. Tolliver took too much pleasure in the hazing inflicted on earnest young Nick (being a sarcastic git even back then), and Nick is the type to bear a grudge. But after an accident leaves Tolliver demoted and sabotage leaves Nick crippled, the two must rely on each other to try to thwart a violent revolution on the biggest colony, Hope Nation. Tolliver is NOT IMPRESSED, especially aftr Nick pulls a spectacular stunt to try to prevent the annihilation of Hope Nation by the invading alien... fish. OK, no matter how many times I write that, it still looks funny. Why don't you look at the picture of Paul Bettany for a while.
Good? OK, then. Having accomplished that, Tolliver and Nick - on incredibly familiar terms (as in, Tolliver is by then allowed to touch
Nick, which is a crime that normally carries a capital sentence, and to also talk back to him, occasionally call him by his first name, and any other number of little familiarities) - then have to spend several months locked together on the UNS Victoria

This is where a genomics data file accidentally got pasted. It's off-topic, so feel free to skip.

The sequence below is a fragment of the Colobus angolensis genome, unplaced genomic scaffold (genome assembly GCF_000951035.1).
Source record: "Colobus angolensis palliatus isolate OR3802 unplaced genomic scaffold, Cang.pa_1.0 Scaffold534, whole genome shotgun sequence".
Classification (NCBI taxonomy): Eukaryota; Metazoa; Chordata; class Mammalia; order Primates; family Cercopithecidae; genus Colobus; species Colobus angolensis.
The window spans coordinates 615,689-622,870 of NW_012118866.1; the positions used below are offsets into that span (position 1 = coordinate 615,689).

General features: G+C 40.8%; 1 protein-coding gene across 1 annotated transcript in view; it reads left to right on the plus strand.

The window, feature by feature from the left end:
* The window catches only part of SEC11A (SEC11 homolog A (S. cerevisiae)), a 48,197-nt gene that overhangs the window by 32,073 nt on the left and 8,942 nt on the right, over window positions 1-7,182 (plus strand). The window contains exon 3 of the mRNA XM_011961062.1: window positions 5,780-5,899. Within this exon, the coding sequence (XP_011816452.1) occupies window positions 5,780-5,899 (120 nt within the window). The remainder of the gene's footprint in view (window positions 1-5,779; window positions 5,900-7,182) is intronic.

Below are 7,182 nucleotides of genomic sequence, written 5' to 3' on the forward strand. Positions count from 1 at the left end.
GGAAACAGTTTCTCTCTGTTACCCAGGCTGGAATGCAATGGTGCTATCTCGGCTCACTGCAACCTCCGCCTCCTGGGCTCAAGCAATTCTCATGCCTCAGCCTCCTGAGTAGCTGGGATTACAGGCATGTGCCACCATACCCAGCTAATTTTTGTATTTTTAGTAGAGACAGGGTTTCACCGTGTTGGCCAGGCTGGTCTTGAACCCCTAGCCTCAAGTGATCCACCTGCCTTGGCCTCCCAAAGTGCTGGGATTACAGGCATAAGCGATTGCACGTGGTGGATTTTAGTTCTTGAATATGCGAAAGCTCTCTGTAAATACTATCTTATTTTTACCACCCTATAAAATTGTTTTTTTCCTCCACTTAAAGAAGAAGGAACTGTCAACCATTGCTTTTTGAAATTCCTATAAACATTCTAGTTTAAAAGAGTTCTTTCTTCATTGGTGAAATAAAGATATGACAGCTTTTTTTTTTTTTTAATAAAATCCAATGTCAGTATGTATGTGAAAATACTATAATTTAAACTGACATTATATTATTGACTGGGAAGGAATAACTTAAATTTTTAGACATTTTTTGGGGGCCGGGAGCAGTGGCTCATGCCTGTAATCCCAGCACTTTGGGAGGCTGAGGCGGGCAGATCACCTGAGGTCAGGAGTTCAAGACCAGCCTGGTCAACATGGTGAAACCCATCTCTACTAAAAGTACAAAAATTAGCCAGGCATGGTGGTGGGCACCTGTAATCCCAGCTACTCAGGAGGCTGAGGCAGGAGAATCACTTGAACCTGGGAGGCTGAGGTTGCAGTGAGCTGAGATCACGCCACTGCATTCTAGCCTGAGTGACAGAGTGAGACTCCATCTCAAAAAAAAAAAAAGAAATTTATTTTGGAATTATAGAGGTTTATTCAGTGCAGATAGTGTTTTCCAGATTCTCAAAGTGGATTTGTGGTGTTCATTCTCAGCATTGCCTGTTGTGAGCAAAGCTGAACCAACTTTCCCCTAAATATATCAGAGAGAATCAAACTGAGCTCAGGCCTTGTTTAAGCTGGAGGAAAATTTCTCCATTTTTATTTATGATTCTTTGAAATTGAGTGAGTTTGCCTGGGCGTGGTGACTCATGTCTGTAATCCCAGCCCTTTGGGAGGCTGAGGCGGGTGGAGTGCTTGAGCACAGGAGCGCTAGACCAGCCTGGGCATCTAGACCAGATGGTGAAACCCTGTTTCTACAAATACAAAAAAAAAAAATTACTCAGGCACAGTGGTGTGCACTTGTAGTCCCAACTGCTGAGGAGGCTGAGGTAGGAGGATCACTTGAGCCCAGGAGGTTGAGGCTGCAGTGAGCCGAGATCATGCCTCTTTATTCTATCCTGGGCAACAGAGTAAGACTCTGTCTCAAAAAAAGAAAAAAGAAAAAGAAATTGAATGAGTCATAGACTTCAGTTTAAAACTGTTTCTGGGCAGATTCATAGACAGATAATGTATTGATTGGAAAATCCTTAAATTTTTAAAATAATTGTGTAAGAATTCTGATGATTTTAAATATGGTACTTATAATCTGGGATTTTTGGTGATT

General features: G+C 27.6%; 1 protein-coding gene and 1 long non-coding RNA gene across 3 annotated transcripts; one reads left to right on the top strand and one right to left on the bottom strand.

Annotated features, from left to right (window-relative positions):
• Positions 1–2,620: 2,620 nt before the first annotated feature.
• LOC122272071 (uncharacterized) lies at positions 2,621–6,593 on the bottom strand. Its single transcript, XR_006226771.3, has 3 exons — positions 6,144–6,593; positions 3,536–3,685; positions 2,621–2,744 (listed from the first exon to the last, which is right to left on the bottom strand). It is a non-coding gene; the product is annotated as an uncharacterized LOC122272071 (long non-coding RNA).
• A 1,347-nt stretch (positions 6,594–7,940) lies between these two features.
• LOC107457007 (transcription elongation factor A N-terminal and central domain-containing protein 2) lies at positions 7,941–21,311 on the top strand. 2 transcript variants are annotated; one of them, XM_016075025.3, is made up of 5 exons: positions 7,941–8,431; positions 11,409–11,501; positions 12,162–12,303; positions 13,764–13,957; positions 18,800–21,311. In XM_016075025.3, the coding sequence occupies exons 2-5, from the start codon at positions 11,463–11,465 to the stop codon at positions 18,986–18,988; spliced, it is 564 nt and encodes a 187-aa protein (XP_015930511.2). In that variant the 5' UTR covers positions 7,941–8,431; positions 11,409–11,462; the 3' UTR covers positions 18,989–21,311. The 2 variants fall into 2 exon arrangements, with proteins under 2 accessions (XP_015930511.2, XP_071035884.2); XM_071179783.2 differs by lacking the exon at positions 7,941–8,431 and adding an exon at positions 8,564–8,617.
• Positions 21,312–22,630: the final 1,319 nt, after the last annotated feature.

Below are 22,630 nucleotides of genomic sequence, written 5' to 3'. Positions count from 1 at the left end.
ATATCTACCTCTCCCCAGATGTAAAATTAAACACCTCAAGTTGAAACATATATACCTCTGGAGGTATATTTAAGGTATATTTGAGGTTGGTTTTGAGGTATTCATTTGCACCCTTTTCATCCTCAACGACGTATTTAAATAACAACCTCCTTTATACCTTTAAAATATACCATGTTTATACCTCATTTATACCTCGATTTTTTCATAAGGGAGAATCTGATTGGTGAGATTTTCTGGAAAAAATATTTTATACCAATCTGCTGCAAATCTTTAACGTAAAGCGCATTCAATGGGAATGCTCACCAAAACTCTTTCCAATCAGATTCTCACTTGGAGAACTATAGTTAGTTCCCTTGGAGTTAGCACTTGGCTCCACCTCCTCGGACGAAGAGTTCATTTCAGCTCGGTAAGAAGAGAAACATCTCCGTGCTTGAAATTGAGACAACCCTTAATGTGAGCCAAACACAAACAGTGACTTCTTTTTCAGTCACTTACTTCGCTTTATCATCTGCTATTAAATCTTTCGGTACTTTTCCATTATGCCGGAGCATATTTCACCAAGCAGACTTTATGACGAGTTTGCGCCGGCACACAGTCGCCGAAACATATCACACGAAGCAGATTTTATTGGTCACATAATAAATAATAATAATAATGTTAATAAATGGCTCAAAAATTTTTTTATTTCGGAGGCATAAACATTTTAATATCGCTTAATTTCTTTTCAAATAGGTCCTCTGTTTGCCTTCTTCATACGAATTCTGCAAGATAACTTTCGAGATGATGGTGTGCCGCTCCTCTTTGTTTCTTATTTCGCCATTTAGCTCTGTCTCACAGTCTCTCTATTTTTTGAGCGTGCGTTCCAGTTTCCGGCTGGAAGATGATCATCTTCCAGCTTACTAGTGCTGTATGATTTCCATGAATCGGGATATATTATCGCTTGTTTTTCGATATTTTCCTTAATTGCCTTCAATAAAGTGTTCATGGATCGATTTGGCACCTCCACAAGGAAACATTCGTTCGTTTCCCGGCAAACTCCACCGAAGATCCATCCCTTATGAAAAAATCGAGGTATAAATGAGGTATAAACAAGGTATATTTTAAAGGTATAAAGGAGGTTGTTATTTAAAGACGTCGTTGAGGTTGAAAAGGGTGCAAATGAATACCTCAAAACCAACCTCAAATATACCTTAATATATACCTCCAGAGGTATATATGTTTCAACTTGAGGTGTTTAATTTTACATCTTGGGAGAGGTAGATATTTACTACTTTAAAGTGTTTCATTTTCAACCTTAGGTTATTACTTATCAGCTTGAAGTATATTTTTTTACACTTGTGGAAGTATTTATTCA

journeying back to Earth. Once there, Nick will take up his position as Commendant of the Academy, hence the spiffy white uniform you see above on the cover of the fourth book, Fisherman's Hope
You guys, this book is worth the price of admission alone. Tollier is his sarcastic, mocking best, smacking Nick down when he gets too self-righteous or setting him straight when he wanders off. When Nick risks himself in a stupid Kirk-esque manner at one point, Tolliver goes berserk trying to find him. By this point there is not a single person in the universe who can convince me that they're NOT shagging on a regular basis. Nick even seems to have been miraculously cured of his uncertain sexuality woes. We never really have long, heartfelt descriptions of Tolliver, just his constant, comforting presence as he tells Nick that he's being an idiot. Bliss.